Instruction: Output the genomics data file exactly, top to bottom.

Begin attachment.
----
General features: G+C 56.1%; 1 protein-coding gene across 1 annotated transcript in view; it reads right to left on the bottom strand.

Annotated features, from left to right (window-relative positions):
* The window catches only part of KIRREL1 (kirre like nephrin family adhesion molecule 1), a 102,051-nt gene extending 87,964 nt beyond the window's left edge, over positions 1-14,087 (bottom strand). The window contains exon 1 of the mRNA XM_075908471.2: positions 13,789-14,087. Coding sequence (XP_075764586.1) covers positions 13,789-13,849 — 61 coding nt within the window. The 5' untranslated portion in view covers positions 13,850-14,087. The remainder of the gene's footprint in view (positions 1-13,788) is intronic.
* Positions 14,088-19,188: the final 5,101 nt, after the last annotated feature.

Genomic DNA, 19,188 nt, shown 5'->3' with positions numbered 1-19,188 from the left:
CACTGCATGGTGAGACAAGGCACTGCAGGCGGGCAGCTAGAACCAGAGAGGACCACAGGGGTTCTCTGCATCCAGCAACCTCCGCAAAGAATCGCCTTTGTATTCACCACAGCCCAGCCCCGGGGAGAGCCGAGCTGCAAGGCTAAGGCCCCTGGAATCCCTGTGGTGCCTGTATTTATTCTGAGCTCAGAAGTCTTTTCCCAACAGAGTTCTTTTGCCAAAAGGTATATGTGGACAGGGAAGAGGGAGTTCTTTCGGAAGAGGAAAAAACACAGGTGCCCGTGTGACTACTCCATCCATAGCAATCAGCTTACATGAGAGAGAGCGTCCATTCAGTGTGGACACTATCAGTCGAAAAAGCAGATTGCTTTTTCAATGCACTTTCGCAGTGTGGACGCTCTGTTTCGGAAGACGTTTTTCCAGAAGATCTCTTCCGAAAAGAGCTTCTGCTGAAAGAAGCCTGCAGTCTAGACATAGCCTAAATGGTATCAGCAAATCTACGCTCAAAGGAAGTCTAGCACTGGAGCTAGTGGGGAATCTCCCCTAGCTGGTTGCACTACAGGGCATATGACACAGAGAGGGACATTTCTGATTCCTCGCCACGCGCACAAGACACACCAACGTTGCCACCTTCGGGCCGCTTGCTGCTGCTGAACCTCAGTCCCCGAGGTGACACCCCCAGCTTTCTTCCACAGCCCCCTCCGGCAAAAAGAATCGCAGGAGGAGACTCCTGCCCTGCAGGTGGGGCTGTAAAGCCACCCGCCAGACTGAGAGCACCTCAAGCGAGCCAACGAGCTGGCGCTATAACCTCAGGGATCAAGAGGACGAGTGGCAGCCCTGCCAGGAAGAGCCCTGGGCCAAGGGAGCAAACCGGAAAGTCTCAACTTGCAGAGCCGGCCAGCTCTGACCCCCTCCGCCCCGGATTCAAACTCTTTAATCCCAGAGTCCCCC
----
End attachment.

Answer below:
General features: G+C 56.1%; 1 protein-coding gene across 1 annotated transcript in view; it reads right to left on the bottom strand.

Annotated features, from left to right (window-relative positions):
* The window catches only part of KIRREL1 (kirre like nephrin family adhesion molecule 1), a 102,051-nt gene extending 87,964 nt beyond the window's left edge, over positions 1-14,087 (bottom strand). The window contains exon 1 of the mRNA XM_075908471.2: positions 13,789-14,087. Coding sequence (XP_075764586.1) covers positions 13,789-13,849 — 61 coding nt within the window. The 5' untranslated portion in view covers positions 13,850-14,087. The remainder of the gene's footprint in view (positions 1-13,788) is intronic.
* Positions 14,088-19,188: the final 5,101 nt, after the last annotated feature.

Genomic DNA, 19,188 nt, shown 5'->3' with positions numbered 1-19,188 from the left:
CACTGCATGGTGAGACAAGGCACTGCAGGCGGGCAGCTAGAACCAGAGAGGACCACAGGGGTTCTCTGCATCCAGCAACCTCCGCAAAGAATCGCCTTTGTATTCACCACAGCCCAGCCCCGGGGAGAGCCGAGCTGCAAGGCTAAGGCCCCTGGAATCCCTGTGGTGCCTGTATTTATTCTGAGCTCAGAAGTCTTTTCCCAACAGAGTTCTTTTGCCAAAAGGTATATGTGGACAGGGAAGAGGGAGTTCTTTCGGAAGAGGAAAAAACACAGGTGCCCGTGTGACTACTCCATCCATAGCAATCAGCTTACATGAGAGAGAGCGTCCATTCAGTGTGGACACTATCAGTCGAAAAAGCAGATTGCTTTTTCAATGCACTTTCGCAGTGTGGACGCTCTGTTTCGGAAGACGTTTTTCCAGAAGATCTCTTCCGAAAAGAGCTTCTGCTGAAAGAAGCCTGCAGTCTAGACATAGCCTAAATGGTATCAGCAAATCTACGCTCAAAGGAAGTCTAGCACTGGAGCTAGTGGGGAATCTCCCCTAGCTGGTTGCACTACAGGGCATATGACACAGAGAGGGACATTTCTGATTCCTCGCCACGCGCACAAGACACACCAACGTTGCCACCTTCGGGCCGCTTGCTGCTGCTGAACCTCAGTCCCCGAGGTGACACCCCCAGCTTTCTTCCACAGCCCCCTCCGGCAAAAAGAATCGCAGGAGGAGACTCCTGCCCTGCAGGTGGGGCTGTAAAGCCACCCGCCAGACTGAGAGCACCTCAAGCGAGCCAACGAGCTGGCGCTATAACCTCAGGGATCAAGAGGACGAGTGGCAGCCCTGCCAGGAAGAGCCCTGGGCCAAGGGAGCAAACCGGAAAGTCTCAACTTGCAGAGCCGGCCAGCTCTGACCCCCTCCGCCCCGGATTCAAACTCTTTAATCCCAGAGTCCCCC